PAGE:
3. Describe what you did to meet the objectives identified in step 2—for example, "We developed and conducted a series of five webinars designed to teach farm women how to implement agritourism activities."
  4. Identify information you collected to prove that the objectives from step 2 were met through the educational activities described in step 3. An example of this would be a description of the numbers of participants who implemented one or more of the agritourism activities outlined in the webinars.
  5. Construct the award application abstract. For this task, you can use the responses you wrote for the steps above. Be sure the abstract addresses the five Ws (who, what, where, when, and why) as well as "how" and "how much" related to the program and its success. As a bonus, an abstract in this format is also a great start to crafting a successful grant application.

Discussion

Awards are powerful tools that Extension professionals can use to propel Extension programs forward. They should not be just something you apply for in your "spare" time; they are part of the full program cycle. Thinking ahead leads to successful award applications. Follow a systematic process in program development and evaluation that is effective in both meeting the needs of the audience and providing information to substantiate claims that the programming was productive, valuable, and noteworthy—one might even say award winning!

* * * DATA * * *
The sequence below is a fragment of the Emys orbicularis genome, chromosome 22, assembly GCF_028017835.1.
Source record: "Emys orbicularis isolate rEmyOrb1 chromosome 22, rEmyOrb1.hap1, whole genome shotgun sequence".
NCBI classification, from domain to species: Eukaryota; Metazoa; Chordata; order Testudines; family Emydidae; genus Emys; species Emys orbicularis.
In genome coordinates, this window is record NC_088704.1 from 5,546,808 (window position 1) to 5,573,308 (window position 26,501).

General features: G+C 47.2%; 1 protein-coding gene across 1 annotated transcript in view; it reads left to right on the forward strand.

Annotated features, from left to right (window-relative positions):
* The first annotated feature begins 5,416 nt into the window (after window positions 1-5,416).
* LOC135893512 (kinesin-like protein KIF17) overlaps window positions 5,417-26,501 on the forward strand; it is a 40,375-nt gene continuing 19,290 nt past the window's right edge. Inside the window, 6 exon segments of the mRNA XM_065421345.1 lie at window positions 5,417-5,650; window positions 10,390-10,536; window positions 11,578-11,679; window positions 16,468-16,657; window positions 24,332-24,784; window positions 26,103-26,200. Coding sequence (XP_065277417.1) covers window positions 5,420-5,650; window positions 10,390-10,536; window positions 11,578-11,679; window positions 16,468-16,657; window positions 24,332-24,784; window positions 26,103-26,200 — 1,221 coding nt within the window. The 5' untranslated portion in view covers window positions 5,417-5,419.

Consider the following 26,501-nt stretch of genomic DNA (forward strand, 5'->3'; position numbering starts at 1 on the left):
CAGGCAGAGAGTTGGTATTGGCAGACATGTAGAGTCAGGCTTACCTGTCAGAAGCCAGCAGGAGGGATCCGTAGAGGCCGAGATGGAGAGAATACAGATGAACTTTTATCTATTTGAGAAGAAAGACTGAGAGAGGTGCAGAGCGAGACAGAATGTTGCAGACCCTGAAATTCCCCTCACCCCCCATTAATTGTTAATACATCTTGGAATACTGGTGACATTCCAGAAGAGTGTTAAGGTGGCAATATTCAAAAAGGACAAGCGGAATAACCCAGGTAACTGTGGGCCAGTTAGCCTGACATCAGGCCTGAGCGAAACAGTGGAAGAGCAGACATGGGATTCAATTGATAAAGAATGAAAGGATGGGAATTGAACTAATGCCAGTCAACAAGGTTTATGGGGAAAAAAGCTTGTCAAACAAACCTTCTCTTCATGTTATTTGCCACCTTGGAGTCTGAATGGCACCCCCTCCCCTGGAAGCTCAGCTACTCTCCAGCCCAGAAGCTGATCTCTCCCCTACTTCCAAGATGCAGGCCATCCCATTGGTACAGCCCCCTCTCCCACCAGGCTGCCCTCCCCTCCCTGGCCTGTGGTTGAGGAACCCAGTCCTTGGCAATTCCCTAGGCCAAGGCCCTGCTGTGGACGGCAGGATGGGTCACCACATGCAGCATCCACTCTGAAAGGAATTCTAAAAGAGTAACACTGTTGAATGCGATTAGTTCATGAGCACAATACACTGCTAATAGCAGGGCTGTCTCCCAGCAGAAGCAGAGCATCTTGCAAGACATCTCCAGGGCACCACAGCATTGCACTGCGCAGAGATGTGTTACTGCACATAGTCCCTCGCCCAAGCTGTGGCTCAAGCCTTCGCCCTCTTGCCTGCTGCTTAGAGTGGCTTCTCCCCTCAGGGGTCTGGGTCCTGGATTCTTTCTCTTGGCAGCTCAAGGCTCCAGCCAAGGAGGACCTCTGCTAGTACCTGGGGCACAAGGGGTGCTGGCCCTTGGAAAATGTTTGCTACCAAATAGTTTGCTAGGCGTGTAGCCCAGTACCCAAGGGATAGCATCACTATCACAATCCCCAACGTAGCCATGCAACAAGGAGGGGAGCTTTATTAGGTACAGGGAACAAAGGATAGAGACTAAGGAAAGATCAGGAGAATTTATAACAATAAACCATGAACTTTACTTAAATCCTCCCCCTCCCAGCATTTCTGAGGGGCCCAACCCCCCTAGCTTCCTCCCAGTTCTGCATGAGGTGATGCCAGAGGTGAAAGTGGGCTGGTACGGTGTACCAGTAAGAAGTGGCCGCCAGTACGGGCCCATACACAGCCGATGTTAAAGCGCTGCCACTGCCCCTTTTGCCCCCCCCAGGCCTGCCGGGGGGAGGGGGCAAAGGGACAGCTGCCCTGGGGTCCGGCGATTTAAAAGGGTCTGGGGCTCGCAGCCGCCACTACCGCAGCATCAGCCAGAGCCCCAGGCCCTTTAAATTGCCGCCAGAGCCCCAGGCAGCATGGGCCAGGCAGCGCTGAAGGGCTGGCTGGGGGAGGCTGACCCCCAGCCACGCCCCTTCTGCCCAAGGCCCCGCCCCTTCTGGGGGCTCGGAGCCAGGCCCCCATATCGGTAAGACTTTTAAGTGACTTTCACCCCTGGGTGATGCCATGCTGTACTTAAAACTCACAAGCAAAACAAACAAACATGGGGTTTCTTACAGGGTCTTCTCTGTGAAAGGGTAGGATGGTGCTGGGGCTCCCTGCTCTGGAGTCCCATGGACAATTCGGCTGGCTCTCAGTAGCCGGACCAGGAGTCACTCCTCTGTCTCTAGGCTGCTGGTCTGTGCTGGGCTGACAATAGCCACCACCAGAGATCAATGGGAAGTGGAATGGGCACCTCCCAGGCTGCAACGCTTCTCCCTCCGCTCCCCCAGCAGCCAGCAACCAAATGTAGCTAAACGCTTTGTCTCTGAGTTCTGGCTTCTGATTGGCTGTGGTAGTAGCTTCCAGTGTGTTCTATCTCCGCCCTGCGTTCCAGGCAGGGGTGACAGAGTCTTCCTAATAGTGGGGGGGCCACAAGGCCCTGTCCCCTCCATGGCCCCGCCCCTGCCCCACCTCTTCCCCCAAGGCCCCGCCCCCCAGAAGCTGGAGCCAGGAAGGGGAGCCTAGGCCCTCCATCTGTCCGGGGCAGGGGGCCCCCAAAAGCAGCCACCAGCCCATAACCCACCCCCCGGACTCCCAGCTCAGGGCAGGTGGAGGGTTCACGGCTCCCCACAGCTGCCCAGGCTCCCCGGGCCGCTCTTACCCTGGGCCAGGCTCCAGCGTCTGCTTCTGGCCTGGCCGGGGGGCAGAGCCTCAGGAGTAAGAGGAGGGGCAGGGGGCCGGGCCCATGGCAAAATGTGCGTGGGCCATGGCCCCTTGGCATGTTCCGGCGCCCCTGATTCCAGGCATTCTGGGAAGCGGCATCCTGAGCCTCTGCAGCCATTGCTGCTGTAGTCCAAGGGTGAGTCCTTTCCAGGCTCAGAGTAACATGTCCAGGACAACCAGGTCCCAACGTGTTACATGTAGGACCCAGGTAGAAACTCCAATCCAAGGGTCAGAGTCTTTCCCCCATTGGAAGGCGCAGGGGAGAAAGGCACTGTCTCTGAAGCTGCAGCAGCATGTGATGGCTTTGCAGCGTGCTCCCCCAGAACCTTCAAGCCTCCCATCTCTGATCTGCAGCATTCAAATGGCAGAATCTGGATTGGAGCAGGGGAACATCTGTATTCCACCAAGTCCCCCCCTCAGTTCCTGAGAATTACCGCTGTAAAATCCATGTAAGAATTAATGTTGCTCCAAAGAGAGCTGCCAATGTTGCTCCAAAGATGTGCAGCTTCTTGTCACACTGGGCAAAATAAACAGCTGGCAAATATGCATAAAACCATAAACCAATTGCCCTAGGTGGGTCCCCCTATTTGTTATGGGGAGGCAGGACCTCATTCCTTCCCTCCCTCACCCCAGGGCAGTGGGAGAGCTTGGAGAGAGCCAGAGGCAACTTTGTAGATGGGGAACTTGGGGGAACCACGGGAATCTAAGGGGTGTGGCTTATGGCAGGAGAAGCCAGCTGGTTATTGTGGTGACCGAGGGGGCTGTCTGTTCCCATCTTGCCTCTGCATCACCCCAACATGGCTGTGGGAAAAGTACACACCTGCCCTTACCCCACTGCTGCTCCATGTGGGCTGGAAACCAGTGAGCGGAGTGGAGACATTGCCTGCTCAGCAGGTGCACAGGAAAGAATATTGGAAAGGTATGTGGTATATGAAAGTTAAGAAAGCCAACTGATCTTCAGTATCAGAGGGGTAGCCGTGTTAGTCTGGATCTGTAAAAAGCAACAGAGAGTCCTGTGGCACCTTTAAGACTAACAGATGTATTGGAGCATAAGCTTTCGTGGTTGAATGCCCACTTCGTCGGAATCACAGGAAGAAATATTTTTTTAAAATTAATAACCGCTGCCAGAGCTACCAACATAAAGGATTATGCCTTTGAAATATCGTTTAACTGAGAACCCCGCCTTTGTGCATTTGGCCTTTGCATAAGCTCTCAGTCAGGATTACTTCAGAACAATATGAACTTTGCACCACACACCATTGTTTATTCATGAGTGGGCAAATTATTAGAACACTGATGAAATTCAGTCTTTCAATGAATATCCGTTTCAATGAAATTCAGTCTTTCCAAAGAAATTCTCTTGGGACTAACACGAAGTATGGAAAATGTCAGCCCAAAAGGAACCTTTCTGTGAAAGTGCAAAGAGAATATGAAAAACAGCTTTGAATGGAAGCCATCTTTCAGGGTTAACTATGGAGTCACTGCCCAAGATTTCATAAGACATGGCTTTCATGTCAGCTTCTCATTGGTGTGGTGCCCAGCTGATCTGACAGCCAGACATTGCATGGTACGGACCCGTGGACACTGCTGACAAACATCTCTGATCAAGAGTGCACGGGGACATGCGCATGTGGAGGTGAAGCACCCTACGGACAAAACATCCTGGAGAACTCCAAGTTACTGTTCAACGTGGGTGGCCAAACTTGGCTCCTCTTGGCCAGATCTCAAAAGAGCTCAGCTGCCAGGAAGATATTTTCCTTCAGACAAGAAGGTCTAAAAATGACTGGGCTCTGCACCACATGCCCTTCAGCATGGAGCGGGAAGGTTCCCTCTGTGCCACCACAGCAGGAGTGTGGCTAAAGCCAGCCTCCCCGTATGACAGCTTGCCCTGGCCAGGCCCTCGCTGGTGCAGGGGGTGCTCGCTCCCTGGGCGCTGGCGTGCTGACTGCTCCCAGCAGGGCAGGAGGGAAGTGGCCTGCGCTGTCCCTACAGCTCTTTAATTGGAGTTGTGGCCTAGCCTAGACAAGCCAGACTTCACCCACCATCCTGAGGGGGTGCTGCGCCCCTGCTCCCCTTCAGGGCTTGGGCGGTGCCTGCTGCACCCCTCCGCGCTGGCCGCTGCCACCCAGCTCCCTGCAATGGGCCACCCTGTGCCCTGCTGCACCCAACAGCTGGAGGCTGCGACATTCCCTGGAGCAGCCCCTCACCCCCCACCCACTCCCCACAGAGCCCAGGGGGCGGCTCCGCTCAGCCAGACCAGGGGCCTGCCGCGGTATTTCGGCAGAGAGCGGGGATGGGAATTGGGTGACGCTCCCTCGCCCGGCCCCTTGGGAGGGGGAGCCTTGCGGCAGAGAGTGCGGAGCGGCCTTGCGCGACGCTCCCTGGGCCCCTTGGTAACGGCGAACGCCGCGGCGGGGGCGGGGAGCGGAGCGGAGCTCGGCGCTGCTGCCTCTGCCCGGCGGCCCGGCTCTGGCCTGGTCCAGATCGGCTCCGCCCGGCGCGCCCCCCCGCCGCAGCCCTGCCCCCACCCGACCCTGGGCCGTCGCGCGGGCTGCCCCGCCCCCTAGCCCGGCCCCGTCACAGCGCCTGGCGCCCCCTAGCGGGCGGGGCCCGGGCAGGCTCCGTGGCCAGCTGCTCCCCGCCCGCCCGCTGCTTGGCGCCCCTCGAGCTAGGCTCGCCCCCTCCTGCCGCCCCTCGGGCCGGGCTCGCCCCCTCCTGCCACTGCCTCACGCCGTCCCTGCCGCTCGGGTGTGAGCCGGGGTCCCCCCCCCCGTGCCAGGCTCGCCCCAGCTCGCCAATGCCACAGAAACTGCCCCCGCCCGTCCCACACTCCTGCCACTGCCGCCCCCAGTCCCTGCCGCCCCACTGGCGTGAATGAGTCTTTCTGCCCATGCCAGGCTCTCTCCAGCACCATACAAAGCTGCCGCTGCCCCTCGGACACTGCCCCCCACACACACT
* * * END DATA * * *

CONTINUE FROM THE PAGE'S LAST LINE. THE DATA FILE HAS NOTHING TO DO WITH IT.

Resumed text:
References

Bradley, L., Driscoll, E., & Bardon, R. (2012). Removing the tension from Extension. Journal of Extension, 50(2) Article 2TOT1. Available at: https://www.joe.org/joe/2012april/tt1.php

Cato, B. (2006). Enhancing prevention programs' credibility through the use of a logic model. Journal of Alcohol and Drug Education, 50, 8–20.

Diehl, D. C., & Galindo-Gonzalez, S. (2012). Get SMART: Improve your Extension objectives (Publication #FCS6018). Gainesville, FL: Florida Cooperative Extension Service, Institute of Food and Agricultural Sciences, University of Florida. Retrieved from http://edis.ifas.ufl.edu/fy1327

Diem, K. (2003). Program development in a political world—It's all about impact! Journal of Extension, 41(1) Article 1FEA6. Available at: https://www.joe.org/joe/2003february/a6.php

Fetsch, R. J., MacPhee, D., & Boyer, L. K. (2012). Evidence-based programming: What is a process an Extension agent can use to evaluate a program's effectiveness? Journal of Extension, 50(5) Article 5FEA2. Available at: https://www.joe.org/joe/2012october/a2.php

O'Neill, B. (2008). Promotion, tenure, and merit-based pay: 15 keys to success. Journal of Extension, 46(4) Article 4TOT2. Available at: https://www.joe.org/joe/2008august/tt2p.shtml

W. K. Kellogg Foundation. (2004). Using logic models to bring together planning, evaluation, and action: Logic model development guide. Battle Creek, MI. Retrieved from http://www.smartgivers.org/uploads/logicmodelguidepdf.pdf